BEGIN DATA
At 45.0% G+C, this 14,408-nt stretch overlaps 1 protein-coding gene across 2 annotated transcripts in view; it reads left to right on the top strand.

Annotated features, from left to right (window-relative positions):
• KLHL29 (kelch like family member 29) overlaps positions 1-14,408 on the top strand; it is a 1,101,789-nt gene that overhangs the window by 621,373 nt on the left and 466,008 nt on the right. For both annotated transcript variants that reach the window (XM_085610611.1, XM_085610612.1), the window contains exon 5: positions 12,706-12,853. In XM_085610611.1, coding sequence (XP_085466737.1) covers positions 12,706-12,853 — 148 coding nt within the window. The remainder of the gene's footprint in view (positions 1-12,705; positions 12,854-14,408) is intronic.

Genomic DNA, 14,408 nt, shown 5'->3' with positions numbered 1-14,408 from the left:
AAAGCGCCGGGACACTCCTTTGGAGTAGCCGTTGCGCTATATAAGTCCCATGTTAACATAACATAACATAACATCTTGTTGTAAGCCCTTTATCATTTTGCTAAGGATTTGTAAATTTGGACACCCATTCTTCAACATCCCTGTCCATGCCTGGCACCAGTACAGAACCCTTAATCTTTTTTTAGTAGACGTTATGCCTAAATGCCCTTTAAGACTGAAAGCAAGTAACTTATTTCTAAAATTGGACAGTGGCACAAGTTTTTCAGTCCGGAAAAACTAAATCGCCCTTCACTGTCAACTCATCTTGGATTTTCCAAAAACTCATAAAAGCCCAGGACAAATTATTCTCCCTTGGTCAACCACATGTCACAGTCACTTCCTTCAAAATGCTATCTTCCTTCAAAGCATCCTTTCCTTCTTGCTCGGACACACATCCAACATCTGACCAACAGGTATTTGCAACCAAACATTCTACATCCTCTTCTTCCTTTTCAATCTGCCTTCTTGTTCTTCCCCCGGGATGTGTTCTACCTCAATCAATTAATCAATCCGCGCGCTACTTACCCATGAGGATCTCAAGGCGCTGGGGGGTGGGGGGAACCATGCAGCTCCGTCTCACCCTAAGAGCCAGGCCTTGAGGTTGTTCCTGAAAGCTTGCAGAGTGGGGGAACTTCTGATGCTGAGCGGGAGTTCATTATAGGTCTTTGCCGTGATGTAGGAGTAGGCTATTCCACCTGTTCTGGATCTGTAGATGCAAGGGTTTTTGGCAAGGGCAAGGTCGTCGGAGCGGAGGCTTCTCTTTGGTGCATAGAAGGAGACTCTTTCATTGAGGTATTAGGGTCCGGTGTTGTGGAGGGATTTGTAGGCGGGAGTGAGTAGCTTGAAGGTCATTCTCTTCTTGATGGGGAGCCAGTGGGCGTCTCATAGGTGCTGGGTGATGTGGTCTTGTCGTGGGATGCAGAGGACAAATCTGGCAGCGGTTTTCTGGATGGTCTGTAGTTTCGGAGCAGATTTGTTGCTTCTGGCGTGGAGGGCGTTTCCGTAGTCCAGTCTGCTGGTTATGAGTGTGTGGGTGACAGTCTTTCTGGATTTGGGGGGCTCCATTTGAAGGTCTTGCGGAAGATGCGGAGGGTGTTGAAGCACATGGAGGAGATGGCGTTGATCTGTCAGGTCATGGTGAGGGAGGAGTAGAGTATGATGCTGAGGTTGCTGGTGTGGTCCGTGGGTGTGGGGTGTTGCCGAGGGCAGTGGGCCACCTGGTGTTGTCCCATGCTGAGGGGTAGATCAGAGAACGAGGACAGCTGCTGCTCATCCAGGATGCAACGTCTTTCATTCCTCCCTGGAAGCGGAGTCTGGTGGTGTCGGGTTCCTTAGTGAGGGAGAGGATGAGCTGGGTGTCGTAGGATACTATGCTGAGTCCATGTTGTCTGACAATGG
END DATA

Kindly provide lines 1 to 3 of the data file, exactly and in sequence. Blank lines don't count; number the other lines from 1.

At 45.0% G+C, this 14,408-nt stretch overlaps 1 protein-coding gene across 2 annotated transcripts in view; it reads left to right on the top strand.

Annotated features, from left to right (window-relative positions):
• KLHL29 (kelch like family member 29) overlaps positions 1-14,408 on the top strand; it is a 1,101,789-nt gene that overhangs the window by 621,373 nt on the left and 466,008 nt on the right. For both annotated transcript variants that reach the window (XM_085610611.1, XM_085610612.1), the window contains exon 5: positions 12,706-12,853. In XM_085610611.1, coding sequence (XP_085466737.1) covers positions 12,706-12,853 — 148 coding nt within the window. The remainder of the gene's footprint in view (positions 1-12,705; positions 12,854-14,408) is intronic.